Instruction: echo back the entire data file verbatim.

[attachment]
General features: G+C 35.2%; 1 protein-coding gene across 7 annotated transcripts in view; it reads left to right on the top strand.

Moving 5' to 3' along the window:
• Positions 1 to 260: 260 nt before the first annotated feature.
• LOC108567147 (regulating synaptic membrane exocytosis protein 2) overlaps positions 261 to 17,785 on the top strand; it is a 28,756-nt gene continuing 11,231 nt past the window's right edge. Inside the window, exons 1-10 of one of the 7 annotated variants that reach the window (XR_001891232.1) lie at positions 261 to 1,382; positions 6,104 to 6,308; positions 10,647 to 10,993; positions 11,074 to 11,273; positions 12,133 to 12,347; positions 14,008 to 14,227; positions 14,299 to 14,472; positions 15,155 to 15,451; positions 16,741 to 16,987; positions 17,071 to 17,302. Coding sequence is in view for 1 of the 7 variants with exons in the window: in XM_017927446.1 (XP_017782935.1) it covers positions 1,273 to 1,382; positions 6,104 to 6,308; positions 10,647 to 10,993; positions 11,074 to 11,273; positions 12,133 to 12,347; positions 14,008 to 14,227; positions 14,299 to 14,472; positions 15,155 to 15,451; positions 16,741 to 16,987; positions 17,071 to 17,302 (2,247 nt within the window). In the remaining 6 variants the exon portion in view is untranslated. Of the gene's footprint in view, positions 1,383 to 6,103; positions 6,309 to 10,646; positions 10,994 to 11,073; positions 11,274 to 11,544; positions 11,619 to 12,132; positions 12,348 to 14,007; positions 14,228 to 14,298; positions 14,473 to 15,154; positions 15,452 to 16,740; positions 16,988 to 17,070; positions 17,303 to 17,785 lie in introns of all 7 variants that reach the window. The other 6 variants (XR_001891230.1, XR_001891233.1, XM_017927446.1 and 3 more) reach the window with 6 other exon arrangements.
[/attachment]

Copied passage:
General features: G+C 35.2%; 1 protein-coding gene across 7 annotated transcripts in view; it reads left to right on the top strand.

Moving 5' to 3' along the window:
• Positions 1 to 260: 260 nt before the first annotated feature.
• LOC108567147 (regulating synaptic membrane exocytosis protein 2) overlaps positions 261 to 17,785 on the top strand; it is a 28,756-nt gene continuing 11,231 nt past the window's right edge. Inside the window, exons 1-10 of one of the 7 annotated variants that reach the window (XR_001891232.1) lie at positions 261 to 1,382; positions 6,104 to 6,308; positions 10,647 to 10,993; positions 11,074 to 11,273; positions 12,133 to 12,347; positions 14,008 to 14,227; positions 14,299 to 14,472; positions 15,155 to 15,451; positions 16,741 to 16,987; positions 17,071 to 17,302. Coding sequence is in view for 1 of the 7 variants with exons in the window: in XM_017927446.1 (XP_017782935.1) it covers positions 1,273 to 1,382; positions 6,104 to 6,308; positions 10,647 to 10,993; positions 11,074 to 11,273; positions 12,133 to 12,347; positions 14,008 to 14,227; positions 14,299 to 14,472; positions 15,155 to 15,451; positions 16,741 to 16,987; positions 17,071 to 17,302 (2,247 nt within the window). In the remaining 6 variants the exon portion in view is untranslated. Of the gene's footprint in view, positions 1,383 to 6,103; positions 6,309 to 10,646; positions 10,994 to 11,073; positions 11,274 to 11,544; positions 11,619 to 12,132; positions 12,348 to 14,007; positions 14,228 to 14,298; positions 14,473 to 15,154; positions 15,452 to 16,740; positions 16,988 to 17,070; positions 17,303 to 17,785 lie in introns of all 7 variants that reach the window. The other 6 variants (XR_001891230.1, XR_001891233.1, XM_017927446.1 and 3 more) reach the window with 6 other exon arrangements.